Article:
It cannot be overstated that insulation batts do not stop air!  For new construction, there has to be a continuous air barrier around the building envelope.  Some types of insulation do serve as an air barrier, but otherwise this is often accomplished with housewrap.  In either case, all seams should be sealed with tape and duct connections should be sealed with mastic.  Trouble spots like dropped ceilings, recessed lights, and wall penetrations for wiring and plumbing require extra care.

Existing buildings can still benefit from air sealing.  Add caulking or weatherstripping around windows, seal ducts with mastic or heat-resistant tape, place foam gaskets behind outlet and switch plates, install storm windows, and add door sweeps to reduce a significant portion of leaks.  In addition, make sure flue dampers are tightly closed or buy a fireplace balloon to block air flow through the chimney.  For large gaps (larger than one-quarter inch) around windows or doors, use expandable foam to fill the space.

Exhaust ventilation (flickr: nist6ss)

Exhaust ventilation (flickr: nist6ss)

A ventilation system can be set up in several ways.  The simplest systems solely exhaust indoor air, typically using a bathroom or kitchen fan.  Look for a quiet model, especially if the exhaust fan will be used continuously, as called for in ASHRAE 62.2.  In less airtight buildings, low volumes of exhaust can be compensated for with air coming in through leaks.  Tighter buildings can employ passive vents to allow air to enter, avoiding an undesirable pressure differential.  The downside of exhaust-only configurations is that conditioned air is lost to the outdoors, which means that energy is lost as well.

A step above an exhaust-only system is supply ventilation.  This is a method for controlling where a building’s air supply comes from by actively bringing air into the building, while allowing it to leave through leaks or passive vents.  Unfortunately, it takes a fair amount of energy to condition incoming air, although dampers can be installed to reduce airflow in temperature or humidity extremes.

The most sophisticated ventilation systems are balanced, involving both supply and exhaust.  A huge benefit of balanced systems is that heat – and even moisture – can be transferred between supply and exhaust air, turning what would have been wasted into energy savings.  A heat-recovery ventilator (HRV) can capture and reuse up to 80% of the heat energy in exhaust air¹.  Energy-recovery ventilators (ERV) are similar, but also exchange humidity between air streams, reducing the work that an air conditioner or dehumidifier has to do.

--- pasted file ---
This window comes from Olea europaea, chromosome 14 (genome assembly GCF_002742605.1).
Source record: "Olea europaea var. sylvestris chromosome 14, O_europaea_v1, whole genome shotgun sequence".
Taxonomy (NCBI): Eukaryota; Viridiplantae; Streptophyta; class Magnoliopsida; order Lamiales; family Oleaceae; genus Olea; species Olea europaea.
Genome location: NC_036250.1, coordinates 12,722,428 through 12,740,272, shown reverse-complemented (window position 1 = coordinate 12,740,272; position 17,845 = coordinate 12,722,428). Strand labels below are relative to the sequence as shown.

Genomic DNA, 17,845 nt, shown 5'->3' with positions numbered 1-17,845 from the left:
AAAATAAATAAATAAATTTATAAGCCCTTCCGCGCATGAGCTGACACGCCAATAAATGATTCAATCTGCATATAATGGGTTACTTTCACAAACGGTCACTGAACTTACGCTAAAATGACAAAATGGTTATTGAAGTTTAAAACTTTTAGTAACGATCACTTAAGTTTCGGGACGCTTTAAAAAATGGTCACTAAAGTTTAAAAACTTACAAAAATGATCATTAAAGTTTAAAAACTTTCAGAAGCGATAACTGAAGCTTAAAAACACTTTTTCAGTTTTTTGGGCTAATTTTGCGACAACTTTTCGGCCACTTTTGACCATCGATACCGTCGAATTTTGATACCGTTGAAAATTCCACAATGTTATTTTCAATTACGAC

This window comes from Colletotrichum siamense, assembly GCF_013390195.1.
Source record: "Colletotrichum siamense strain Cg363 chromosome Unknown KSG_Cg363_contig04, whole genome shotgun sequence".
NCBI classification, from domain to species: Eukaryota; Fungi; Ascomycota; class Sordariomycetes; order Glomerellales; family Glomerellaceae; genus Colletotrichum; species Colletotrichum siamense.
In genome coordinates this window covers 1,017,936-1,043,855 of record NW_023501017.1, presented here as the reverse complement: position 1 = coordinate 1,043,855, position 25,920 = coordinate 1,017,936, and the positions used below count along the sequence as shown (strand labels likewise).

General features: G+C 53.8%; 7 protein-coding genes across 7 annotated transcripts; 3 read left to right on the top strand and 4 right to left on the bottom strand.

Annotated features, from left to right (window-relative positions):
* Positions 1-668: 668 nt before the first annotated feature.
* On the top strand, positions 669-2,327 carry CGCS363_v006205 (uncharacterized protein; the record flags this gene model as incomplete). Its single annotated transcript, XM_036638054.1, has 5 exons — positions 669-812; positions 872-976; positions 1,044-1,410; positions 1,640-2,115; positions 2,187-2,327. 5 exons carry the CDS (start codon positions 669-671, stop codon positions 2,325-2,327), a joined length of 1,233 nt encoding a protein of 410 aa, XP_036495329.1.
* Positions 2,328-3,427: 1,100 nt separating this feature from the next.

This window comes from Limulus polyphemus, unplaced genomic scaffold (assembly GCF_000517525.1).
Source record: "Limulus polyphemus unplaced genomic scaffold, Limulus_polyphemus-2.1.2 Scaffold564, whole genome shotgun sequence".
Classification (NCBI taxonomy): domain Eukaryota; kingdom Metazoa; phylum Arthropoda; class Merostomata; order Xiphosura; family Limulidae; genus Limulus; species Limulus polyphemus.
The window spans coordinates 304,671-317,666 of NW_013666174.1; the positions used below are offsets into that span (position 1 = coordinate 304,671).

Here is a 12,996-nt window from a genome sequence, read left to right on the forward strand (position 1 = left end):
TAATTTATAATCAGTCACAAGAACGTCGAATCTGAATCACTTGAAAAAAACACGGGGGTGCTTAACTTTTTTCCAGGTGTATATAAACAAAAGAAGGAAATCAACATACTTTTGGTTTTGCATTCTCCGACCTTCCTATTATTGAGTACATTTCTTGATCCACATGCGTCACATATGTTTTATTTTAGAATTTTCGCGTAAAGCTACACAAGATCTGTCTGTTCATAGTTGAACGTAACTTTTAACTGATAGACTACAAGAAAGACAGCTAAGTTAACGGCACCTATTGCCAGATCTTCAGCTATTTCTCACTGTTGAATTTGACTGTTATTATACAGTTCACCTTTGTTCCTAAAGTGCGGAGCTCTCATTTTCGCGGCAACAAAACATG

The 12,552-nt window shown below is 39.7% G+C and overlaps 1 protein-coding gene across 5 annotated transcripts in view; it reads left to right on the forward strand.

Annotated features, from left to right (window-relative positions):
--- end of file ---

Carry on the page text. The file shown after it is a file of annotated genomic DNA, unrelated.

Some ventilation systems are designed to run continuously, but a more efficient approach is demand-controlled ventilation.  Using a schedule, occupancy sensors (motion, sound, video, or infrared), or (best of all) CO­2 sensors, this type of ventilation adjusts fresh air to the actual needs of building occupants.  Sensors of any kind must be calibrated and strategically placed to ensure that their measurements accurately reflect demand so that ventilation is sufficient.


Basic air sealing materials (caulk, plastic coverings for windows, etc.) are inexpensive and are a great place to start.  Depending on how leaky a building is to begin with, air sealing can provide substantial energy savings!

HRV, ERV, and other balanced systems require more maintenance and cost more to install than the relatively simple exhaust or supply systems – but exhaust, supply, and non-recovery balanced systems may add to HVAC expenses.

Potential Advantages

  • Energy savings
  • Improved indoor air quality
  • Better health
  • Increased comfort

Related Links



  1. Heat Recovery Ventilation for Your Commercial Space: What is it? (2014). Soblieski Services, Inc.